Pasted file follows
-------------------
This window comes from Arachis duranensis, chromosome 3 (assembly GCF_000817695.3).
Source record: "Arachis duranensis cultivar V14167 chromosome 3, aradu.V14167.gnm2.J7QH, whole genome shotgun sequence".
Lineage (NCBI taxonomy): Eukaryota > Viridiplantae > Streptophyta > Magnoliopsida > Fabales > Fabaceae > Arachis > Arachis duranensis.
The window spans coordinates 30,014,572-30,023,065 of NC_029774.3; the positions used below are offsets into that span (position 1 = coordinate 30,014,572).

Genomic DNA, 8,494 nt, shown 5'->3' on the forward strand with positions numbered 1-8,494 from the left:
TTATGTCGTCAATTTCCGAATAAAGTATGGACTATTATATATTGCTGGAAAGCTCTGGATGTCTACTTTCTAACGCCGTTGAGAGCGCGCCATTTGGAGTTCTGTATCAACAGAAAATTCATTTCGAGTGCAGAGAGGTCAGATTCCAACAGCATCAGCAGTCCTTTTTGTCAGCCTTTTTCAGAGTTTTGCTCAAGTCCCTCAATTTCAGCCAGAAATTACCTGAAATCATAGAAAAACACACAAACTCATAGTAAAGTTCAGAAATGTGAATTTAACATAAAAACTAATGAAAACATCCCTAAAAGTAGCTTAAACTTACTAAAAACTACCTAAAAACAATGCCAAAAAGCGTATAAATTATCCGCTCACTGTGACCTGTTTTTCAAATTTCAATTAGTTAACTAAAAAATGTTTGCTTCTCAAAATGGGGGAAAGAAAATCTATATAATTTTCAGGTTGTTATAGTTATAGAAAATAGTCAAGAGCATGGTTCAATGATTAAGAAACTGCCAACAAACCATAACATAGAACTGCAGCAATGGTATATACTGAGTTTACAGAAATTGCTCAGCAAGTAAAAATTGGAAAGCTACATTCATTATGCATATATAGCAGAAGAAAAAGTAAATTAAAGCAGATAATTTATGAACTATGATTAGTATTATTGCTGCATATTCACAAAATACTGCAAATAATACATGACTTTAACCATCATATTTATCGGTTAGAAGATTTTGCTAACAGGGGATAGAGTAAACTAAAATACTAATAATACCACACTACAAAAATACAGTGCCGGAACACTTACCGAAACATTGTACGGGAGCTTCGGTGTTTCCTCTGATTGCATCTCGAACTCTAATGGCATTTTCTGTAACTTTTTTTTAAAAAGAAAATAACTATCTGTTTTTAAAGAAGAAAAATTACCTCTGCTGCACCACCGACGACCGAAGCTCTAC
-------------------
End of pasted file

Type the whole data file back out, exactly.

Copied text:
This window comes from Arachis duranensis, chromosome 3 (assembly GCF_000817695.3).
Source record: "Arachis duranensis cultivar V14167 chromosome 3, aradu.V14167.gnm2.J7QH, whole genome shotgun sequence".
Lineage (NCBI taxonomy): Eukaryota > Viridiplantae > Streptophyta > Magnoliopsida > Fabales > Fabaceae > Arachis > Arachis duranensis.
The window spans coordinates 30,014,572-30,023,065 of NC_029774.3; the positions used below are offsets into that span (position 1 = coordinate 30,014,572).

Genomic DNA, 8,494 nt, shown 5'->3' on the forward strand with positions numbered 1-8,494 from the left:
TTATGTCGTCAATTTCCGAATAAAGTATGGACTATTATATATTGCTGGAAAGCTCTGGATGTCTACTTTCTAACGCCGTTGAGAGCGCGCCATTTGGAGTTCTGTATCAACAGAAAATTCATTTCGAGTGCAGAGAGGTCAGATTCCAACAGCATCAGCAGTCCTTTTTGTCAGCCTTTTTCAGAGTTTTGCTCAAGTCCCTCAATTTCAGCCAGAAATTACCTGAAATCATAGAAAAACACACAAACTCATAGTAAAGTTCAGAAATGTGAATTTAACATAAAAACTAATGAAAACATCCCTAAAAGTAGCTTAAACTTACTAAAAACTACCTAAAAACAATGCCAAAAAGCGTATAAATTATCCGCTCACTGTGACCTGTTTTTCAAATTTCAATTAGTTAACTAAAAAATGTTTGCTTCTCAAAATGGGGGAAAGAAAATCTATATAATTTTCAGGTTGTTATAGTTATAGAAAATAGTCAAGAGCATGGTTCAATGATTAAGAAACTGCCAACAAACCATAACATAGAACTGCAGCAATGGTATATACTGAGTTTACAGAAATTGCTCAGCAAGTAAAAATTGGAAAGCTACATTCATTATGCATATATAGCAGAAGAAAAAGTAAATTAAAGCAGATAATTTATGAACTATGATTAGTATTATTGCTGCATATTCACAAAATACTGCAAATAATACATGACTTTAACCATCATATTTATCGGTTAGAAGATTTTGCTAACAGGGGATAGAGTAAACTAAAATACTAATAATACCACACTACAAAAATACAGTGCCGGAACACTTACCGAAACATTGTACGGGAGCTTCGGTGTTTCCTCTGATTGCATCTCGAACTCTAATGGCATTTTCTGTAACTTTTTTTTAAAAAGAAAATAACTATCTGTTTTTAAAGAAGAAAAATTACCTCTGCTGCACCACCGACGACCGAAGCTCTAC